However, here lies an important distinction. If the medical expert prescribes a procedure that also carries risks of its own, the patient has autonomy to decline, depending on the degree of risk versus benefit. Likewise, a person has autonomy to decide whether to undergo a procedure that will safeguard someone else’s life, even if the risk to himself is minimal and the life-saving benefit to the other is certain.
For example, while it might be laudatory to donate one’s kidney or bone marrow to save another’s life, since there is some risk involved, even if just minimal risk, it must be the choice of the donor. We may not violate someone’s autonomy to save someone else’s life if there exists the slightest risk to the former.5
Consequently, halacha does not sanction the violation of personal autonomy by mandating vaccination. Firstly, the individual is healthy and is in no present danger. There is no precedent in halacha for coercing preventative medicinal measures. Secondly, every incision or hypodermic/subcutaneous puncture carries a risk, such as allergic or anaphylactic reaction. Furthermore, each particular vaccine carries risks of its own, including severe injury or death. This is an undisputed fact. Even if the risk is minimal, since there is a risk there must be a choice, unless the case can be made that this presently-healthy individual is in serious risk of contracting and succumbing to a prevalent disease that this vaccine may effectively prevent.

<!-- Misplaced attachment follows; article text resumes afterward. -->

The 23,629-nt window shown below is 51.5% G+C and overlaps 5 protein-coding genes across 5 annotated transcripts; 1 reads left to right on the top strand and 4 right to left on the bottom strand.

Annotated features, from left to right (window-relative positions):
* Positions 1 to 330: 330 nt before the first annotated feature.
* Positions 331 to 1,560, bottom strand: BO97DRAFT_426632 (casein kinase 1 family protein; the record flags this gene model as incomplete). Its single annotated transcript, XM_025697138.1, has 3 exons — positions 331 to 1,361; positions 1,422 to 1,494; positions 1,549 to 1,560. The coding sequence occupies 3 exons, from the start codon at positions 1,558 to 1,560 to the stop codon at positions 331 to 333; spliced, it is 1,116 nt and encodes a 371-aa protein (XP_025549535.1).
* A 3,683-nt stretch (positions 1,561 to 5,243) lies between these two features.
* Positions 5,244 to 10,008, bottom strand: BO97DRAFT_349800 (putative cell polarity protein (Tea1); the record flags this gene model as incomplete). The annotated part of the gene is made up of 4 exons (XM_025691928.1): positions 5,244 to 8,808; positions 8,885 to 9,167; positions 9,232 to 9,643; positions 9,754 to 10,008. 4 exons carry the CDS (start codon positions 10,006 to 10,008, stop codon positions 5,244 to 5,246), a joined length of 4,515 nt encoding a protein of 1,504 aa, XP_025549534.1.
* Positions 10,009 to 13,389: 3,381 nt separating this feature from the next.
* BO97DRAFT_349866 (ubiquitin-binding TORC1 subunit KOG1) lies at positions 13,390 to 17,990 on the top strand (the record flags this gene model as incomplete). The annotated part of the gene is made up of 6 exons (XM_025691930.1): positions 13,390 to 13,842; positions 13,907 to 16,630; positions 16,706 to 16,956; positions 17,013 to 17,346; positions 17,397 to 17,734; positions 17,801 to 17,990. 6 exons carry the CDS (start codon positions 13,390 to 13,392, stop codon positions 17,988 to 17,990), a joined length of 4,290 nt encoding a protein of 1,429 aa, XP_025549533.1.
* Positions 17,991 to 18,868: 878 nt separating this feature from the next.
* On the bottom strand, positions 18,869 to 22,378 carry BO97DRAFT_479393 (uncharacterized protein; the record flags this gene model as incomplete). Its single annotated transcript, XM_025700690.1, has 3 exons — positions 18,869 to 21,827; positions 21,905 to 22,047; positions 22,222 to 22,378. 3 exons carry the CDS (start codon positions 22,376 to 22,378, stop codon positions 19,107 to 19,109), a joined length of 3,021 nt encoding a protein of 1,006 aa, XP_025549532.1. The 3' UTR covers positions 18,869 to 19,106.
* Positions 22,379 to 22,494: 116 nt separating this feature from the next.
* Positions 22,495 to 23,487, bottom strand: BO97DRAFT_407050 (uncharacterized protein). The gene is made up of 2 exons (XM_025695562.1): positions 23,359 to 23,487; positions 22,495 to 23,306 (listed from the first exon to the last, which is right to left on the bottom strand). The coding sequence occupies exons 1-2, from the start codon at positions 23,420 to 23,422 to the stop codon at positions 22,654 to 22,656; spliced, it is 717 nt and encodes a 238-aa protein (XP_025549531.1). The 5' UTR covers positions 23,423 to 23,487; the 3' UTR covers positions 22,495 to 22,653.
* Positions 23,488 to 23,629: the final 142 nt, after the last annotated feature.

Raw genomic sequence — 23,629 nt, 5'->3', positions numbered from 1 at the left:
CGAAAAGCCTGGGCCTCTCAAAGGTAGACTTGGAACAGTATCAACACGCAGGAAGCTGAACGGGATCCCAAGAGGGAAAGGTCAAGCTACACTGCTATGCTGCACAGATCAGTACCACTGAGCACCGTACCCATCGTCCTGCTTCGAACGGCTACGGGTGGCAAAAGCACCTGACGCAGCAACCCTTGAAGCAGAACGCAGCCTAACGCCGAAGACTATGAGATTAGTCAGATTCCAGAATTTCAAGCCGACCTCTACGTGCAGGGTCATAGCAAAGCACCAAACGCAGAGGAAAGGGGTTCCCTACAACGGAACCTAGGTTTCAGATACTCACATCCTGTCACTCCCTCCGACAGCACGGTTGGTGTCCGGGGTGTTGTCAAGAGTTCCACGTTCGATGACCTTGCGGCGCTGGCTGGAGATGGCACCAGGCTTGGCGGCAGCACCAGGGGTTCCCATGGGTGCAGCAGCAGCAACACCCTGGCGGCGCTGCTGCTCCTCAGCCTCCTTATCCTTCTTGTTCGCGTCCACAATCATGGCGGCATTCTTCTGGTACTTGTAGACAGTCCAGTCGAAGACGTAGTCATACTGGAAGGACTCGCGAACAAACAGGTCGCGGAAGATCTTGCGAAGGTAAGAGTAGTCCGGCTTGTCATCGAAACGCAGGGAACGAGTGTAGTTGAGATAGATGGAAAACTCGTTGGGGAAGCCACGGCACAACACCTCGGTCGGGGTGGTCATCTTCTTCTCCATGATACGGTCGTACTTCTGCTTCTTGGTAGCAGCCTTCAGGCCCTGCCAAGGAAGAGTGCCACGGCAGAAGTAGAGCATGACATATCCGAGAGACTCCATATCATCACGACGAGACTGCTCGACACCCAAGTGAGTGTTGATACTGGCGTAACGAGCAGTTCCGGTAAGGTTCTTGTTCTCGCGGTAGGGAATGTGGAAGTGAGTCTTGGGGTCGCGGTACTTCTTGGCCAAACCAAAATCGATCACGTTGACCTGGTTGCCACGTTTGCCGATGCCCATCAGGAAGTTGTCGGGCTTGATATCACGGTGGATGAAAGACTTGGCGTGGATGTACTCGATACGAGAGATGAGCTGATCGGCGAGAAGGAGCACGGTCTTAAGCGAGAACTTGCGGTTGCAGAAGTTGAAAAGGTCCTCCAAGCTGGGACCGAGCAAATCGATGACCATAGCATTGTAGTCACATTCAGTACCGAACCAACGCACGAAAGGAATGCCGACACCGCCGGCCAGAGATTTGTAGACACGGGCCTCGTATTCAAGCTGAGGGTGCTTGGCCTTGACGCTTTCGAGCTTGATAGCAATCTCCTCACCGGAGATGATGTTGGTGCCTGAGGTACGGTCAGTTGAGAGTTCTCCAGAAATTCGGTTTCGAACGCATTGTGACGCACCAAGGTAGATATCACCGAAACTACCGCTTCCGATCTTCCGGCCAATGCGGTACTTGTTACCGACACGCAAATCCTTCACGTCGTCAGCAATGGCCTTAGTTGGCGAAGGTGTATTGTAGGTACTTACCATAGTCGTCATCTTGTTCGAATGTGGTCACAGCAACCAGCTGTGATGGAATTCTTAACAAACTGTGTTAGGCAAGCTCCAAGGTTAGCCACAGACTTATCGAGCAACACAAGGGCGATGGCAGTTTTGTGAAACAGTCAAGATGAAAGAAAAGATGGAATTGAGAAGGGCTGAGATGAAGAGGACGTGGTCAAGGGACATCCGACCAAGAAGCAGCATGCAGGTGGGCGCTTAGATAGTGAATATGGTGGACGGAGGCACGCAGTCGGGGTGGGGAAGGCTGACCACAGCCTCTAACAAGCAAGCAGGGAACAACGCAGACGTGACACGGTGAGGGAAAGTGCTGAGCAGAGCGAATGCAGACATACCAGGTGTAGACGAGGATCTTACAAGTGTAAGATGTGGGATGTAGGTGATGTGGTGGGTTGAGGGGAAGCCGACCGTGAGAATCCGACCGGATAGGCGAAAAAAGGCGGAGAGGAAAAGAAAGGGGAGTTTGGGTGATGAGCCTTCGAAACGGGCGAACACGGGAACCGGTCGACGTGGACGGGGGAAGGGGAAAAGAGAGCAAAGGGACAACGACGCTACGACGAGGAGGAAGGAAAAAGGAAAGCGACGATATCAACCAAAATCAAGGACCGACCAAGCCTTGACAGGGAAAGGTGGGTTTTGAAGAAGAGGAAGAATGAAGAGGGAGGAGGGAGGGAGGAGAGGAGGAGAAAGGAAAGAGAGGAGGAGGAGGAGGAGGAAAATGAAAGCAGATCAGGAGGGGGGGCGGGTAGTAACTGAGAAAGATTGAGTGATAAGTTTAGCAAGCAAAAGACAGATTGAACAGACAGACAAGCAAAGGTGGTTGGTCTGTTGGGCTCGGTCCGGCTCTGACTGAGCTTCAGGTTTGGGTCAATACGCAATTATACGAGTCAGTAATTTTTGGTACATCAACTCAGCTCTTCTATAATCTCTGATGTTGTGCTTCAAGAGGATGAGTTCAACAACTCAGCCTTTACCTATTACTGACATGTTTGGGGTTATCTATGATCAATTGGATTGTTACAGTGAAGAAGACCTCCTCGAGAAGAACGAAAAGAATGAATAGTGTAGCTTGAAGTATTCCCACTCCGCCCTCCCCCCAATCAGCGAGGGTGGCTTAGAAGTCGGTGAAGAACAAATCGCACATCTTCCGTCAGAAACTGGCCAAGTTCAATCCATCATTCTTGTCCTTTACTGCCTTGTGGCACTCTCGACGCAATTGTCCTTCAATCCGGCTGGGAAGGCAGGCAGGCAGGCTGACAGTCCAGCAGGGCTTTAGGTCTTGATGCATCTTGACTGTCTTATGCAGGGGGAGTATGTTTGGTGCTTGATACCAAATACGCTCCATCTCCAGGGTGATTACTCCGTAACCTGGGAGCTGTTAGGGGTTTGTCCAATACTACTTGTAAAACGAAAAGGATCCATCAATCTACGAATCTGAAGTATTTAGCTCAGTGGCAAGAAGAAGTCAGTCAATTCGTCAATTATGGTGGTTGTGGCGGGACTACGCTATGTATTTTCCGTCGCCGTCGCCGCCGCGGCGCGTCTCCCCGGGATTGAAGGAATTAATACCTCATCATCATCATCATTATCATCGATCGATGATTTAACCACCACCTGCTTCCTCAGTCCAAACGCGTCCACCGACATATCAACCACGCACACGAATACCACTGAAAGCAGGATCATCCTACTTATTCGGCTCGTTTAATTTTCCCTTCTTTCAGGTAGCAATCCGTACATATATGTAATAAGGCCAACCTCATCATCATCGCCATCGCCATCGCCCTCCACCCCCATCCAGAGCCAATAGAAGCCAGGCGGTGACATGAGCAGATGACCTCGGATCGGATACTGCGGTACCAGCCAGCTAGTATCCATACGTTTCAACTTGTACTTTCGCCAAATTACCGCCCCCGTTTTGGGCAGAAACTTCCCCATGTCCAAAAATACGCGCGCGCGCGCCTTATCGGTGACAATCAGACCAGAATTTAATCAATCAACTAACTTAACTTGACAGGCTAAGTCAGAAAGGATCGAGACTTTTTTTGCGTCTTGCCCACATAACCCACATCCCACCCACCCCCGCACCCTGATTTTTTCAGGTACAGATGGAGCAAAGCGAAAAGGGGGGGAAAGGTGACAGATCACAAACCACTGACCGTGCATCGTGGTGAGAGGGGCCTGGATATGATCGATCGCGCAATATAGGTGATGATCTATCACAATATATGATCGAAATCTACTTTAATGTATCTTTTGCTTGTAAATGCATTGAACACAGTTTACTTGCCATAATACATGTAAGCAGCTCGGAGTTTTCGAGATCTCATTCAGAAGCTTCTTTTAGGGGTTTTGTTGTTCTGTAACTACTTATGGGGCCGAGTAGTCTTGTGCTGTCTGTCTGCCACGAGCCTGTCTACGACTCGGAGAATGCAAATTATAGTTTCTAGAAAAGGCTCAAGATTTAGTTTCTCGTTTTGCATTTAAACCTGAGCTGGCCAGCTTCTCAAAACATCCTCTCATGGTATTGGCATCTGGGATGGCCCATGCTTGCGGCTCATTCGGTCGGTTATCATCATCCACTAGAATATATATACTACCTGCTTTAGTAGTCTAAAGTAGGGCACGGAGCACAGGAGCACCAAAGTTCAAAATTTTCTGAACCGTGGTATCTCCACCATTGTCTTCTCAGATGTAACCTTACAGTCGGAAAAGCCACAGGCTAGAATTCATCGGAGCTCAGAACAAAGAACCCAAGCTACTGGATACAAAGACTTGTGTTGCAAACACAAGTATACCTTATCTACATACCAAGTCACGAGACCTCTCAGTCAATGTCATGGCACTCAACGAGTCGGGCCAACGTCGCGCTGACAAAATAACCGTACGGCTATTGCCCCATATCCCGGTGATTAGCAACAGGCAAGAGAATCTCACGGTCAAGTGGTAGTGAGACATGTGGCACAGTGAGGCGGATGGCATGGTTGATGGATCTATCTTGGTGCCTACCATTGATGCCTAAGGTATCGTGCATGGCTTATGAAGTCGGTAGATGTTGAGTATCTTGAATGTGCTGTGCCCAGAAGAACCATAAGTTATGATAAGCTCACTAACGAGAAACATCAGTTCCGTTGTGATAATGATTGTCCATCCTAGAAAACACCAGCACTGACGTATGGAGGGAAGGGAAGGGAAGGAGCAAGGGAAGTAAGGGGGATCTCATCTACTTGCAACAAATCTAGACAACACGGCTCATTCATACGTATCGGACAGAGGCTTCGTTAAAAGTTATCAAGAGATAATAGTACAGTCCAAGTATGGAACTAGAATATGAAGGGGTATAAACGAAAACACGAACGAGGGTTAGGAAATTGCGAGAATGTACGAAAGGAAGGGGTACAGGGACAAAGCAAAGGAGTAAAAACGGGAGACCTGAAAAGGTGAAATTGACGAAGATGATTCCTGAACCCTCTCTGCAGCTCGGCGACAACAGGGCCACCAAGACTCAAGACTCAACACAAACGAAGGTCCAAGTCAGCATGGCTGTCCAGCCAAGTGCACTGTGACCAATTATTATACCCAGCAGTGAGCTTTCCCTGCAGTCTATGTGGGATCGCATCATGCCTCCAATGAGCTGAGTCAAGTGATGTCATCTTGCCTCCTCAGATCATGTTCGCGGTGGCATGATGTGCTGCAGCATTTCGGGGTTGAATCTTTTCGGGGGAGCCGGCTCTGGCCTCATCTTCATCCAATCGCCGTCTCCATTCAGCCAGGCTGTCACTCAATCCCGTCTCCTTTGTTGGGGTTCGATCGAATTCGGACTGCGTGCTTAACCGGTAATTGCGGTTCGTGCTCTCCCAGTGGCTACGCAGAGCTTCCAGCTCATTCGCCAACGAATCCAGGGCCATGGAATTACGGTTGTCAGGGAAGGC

What is the risk factor that might justify overriding the patient’s autonomy is this regard?
On the other hand, one in a thousand is considered sufficient risk elsewhere in laws of Shabbos:
Childbirth is considered a potentially-life-threatening situation. Consequently, we may violate Shabbos for the needs of a birthing mother. However, since the mortality rate is “less than one in a thousand,”7 our sages were strict and required us to avoid Biblically-prohibited labors on her behalf, but to endeavor to do these labors in an unusual manner that isn’t Biblically prohibited.
Surely if our sages were uneasy concerning Shabbos violation, how much more so we ought to be uneasy with regard to violating the autonomy of the birthing mother by forcing her to accept assistance that she has declined.*
However, if no alternative, the labor may be performed the regular way too. Even less than one in a thousand is considered sufficient risk to override Shabbos. How do we reconcile this law with the apparent contradiction from the law against killing spiders?
It’s quite simple. The spider hasn’t even fallen into the food yet. It’s crawling around elsewhere. One may not kill it, since even in event it falls into the food, the risk factor would be a mere one in a thousand. Conversely, a birthing mother is presently experiencing a condition which can potentially result in death, even in less than one in a thousand, but that present condition allows us to violate Shabbos on her behalf.